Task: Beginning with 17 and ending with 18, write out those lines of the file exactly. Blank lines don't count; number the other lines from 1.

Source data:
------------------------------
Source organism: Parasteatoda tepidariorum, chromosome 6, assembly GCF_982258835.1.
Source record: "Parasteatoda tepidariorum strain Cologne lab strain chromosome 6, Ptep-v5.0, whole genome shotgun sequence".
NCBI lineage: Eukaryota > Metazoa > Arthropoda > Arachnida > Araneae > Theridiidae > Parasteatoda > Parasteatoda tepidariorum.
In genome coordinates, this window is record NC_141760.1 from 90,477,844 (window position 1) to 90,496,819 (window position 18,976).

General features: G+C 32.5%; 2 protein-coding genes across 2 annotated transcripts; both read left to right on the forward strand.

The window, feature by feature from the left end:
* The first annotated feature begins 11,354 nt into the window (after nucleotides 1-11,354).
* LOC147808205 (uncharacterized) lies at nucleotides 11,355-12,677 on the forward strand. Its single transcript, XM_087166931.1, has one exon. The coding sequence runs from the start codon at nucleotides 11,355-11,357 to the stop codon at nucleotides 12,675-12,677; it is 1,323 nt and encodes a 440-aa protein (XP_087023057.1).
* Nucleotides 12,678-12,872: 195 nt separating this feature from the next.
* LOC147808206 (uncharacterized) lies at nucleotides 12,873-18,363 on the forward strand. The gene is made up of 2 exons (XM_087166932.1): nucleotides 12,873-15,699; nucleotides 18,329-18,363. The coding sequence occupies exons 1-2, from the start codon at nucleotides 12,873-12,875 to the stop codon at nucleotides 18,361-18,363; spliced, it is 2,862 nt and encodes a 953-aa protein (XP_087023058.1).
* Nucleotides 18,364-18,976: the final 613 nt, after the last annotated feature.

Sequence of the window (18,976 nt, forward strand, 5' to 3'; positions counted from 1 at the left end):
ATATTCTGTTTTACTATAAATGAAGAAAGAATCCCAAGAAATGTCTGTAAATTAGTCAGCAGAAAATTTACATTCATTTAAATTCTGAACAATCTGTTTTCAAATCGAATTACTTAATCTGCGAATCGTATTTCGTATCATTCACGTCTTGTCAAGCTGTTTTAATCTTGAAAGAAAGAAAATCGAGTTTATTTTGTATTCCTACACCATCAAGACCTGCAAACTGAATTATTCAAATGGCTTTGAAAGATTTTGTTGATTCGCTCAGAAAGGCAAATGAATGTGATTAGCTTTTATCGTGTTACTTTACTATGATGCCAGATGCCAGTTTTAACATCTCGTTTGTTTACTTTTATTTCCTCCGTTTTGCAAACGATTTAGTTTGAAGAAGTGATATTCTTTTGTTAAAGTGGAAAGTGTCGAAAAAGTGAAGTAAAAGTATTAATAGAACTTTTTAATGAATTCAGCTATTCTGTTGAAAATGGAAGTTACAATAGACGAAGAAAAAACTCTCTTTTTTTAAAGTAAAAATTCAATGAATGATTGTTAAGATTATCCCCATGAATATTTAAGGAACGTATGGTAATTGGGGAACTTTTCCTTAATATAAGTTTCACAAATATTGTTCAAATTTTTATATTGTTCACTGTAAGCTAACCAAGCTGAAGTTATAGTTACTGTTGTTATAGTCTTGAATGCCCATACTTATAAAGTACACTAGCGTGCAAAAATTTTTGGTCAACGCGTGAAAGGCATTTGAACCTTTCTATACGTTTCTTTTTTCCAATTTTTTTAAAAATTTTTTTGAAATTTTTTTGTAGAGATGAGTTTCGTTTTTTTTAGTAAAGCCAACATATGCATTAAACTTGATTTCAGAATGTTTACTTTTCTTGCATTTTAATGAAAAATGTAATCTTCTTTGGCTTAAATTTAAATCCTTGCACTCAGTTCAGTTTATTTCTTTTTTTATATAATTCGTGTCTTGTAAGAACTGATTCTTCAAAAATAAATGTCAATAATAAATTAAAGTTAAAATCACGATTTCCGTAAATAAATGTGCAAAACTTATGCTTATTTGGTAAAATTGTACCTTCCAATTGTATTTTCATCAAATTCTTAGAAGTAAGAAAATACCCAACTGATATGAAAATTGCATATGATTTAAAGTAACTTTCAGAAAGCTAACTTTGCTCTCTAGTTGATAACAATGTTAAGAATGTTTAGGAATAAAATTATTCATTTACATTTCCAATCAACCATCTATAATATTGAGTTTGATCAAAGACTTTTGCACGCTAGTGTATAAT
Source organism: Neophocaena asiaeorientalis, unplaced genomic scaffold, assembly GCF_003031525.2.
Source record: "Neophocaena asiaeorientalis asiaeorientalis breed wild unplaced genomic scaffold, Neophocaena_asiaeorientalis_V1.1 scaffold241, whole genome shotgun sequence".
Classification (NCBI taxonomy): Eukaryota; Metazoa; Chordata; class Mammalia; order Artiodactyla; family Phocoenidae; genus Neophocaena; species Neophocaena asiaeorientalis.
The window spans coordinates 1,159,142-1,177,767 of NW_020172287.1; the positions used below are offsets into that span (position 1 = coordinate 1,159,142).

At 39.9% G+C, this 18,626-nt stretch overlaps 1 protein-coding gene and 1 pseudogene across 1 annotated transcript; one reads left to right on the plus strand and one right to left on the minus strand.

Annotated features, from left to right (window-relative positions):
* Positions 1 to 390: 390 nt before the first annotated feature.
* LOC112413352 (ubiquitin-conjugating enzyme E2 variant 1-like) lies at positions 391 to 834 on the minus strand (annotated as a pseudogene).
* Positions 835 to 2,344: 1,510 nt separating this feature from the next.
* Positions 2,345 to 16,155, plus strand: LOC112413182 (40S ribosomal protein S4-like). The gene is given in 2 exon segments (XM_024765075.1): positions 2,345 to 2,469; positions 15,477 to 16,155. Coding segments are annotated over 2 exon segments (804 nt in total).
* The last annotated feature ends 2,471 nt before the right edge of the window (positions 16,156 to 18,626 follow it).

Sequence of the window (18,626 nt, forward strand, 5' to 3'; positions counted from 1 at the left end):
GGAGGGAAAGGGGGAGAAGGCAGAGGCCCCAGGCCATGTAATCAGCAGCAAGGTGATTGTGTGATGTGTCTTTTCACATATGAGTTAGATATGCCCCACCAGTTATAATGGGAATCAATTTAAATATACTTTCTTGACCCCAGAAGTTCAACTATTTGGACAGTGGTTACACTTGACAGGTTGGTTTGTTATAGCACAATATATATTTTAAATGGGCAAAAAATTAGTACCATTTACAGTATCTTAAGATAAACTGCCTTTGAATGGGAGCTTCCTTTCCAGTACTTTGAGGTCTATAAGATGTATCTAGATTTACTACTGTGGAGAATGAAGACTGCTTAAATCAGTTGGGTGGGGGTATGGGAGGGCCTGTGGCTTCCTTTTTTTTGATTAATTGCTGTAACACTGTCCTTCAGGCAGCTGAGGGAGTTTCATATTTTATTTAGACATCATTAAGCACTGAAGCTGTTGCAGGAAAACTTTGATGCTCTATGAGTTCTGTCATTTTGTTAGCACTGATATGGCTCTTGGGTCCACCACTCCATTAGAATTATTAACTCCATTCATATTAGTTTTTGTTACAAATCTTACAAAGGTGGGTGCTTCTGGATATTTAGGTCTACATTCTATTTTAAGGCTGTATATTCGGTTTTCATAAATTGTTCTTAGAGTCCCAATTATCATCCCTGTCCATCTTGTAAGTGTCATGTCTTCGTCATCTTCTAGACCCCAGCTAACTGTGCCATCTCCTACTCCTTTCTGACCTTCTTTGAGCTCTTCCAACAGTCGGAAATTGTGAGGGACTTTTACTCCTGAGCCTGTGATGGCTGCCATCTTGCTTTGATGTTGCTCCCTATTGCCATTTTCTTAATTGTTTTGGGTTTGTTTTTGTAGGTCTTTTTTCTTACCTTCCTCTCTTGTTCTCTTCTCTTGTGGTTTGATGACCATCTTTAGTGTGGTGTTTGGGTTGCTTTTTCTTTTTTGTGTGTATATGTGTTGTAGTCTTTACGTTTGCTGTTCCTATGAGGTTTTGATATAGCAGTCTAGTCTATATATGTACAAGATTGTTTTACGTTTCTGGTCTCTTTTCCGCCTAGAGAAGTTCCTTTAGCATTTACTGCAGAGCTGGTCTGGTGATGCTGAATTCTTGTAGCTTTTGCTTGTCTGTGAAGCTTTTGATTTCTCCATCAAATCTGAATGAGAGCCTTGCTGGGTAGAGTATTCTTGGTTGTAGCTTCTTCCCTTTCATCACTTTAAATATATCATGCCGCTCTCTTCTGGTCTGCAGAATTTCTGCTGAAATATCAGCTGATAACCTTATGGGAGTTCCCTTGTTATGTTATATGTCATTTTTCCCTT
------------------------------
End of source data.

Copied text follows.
The window spans coordinates 1,159,142-1,177,767 of NW_020172287.1; the positions used below are offsets into that span (position 1 = coordinate 1,159,142).

At 39.9% G+C, this 18,626-nt stretch overlaps 1 protein-coding gene and 1 pseudogene across 1 annotated transcript; one reads left to right on the plus strand and one right to left on the minus strand.